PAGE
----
Here on earth, God’s work must truly be our own

thank you,

 

Listening to this, I wonder why the title wasn’t the line that defined Kennedy’s first inaugural. My favorite line:

Let both sides seek to invoke the wonders of science instead of its terrors. Together let us explore the stars, conquer the deserts, eradicate disease, tap the ocean depths, and encourage the arts and commerce.

Yeah, let’s seek that, ok?

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Computers don’t understand real world space

John Underkoffler says that “Computers don’t understand real world space” … until now. At 5:20, things start to get pretty crazy. These systems are already deployed, and he thinks we’re just 5 years away from mass consumer access to this.

via TED via Real-world Minority Report computer interface from kottke.org:

John Underkoffler was one of the science advisors for Minority Report. After doing that, he helped build a computer with an interface very much like the ones in the movie … you know, where Tom Cruise flings stuff around on a screen with his hands. In this TED talk, Underkoffler demonstrates the system.

Yay Steam!

The photo is titled Diana visits a steam engine in Hesston, Indiana. I found it near the top of the Creative Commons “steam” photos. Kevin Dooley is a person whose photos I run across a lot because I do Absolute Michigan and he does very popular Michigan photos that he makes available via Creative Commons*.

This photo can be seen in context in Kevin’s Diana slideshow. Anyway, the subject was steam. Specifically, the steam engine. Specifically, Thomas Newcomen, creator of the first practical atmospheric steam engine who was born on or around and most probably before February 24, 1664 in Devon, England.

A devout Baptist, Newcomen worked as an ironmonger, fabricating and selling metal parts. Devon had plenty of tin mines around.

But flooding was a major problem in the mines, and water often had to be often pumped out of the mines — by human or animal power. It was for this task that Newcomen created the first practical steam engine. It was the prototype of the machinery that made the Industrial Revolution possible.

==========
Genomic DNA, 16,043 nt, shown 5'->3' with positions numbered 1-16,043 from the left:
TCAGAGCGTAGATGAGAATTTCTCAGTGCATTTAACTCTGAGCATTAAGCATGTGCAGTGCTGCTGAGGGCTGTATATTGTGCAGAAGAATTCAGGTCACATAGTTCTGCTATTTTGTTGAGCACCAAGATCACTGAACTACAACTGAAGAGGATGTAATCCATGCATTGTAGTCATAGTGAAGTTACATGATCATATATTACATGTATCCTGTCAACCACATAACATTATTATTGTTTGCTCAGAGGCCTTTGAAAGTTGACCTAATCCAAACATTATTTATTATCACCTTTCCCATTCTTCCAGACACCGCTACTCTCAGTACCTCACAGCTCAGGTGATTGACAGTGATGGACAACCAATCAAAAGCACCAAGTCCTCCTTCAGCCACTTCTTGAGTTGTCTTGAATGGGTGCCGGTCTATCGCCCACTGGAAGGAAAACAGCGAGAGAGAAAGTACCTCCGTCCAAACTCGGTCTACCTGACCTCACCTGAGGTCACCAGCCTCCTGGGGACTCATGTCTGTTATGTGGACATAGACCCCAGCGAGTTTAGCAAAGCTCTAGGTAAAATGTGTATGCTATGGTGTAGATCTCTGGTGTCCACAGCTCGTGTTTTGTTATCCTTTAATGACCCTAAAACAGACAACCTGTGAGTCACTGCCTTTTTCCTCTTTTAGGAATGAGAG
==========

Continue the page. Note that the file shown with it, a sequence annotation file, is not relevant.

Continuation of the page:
The initial design of Newcomen’s engine used a vertical brass cylinder with a piston connected to a rocking beam. A copper boiler sat below the cylinder to heat the water to boiling. When the piston was at the top of its range of motion, water was sprayed into the cylinder. That cooled the insides, condensing the steam within. This formed a vacuum, pulling the piston down. The boiler, still on, then reheated the steam, driving the piston up again.

Repeating this process caused the rocker beam to rock up and down: a working steam engine. Newcomen’s 1712 design attached the working end of the beam (opposite the piston) to chains that descended to pumps located deep in the mine.

*All photos on this blog are Creative Commons licensed … it was a decision I made years ago and I’ve been amazed at the cool people I’ve met through this simple policy.

A long time ago … when special effects were really hard

Computer Graphics From a Long, Long Time Ago in a Galaxy Far, Far Away from Topless Robot:

Oh man. /Film started my day with this 10-minute documentary from Larry Cuba about how he made the computer graphics for Star Wars, specifically, the Death Star assault video Dodonna plays for the Rebel pilots, and it is so, so awesome. Cuba is obviously so proud when he says he’s moving his Death Star model in real time, and he should be, since back in 1976 that probably needed 400 computers glued together and the blood sacrifice of a white calf. Anyways, it’s fun for Star Wars fans and a neat look back for computer nerds alike.

Imagine the movie industry doing what they do now without the plastic reality offered by oceans of computing power and unbelievable software.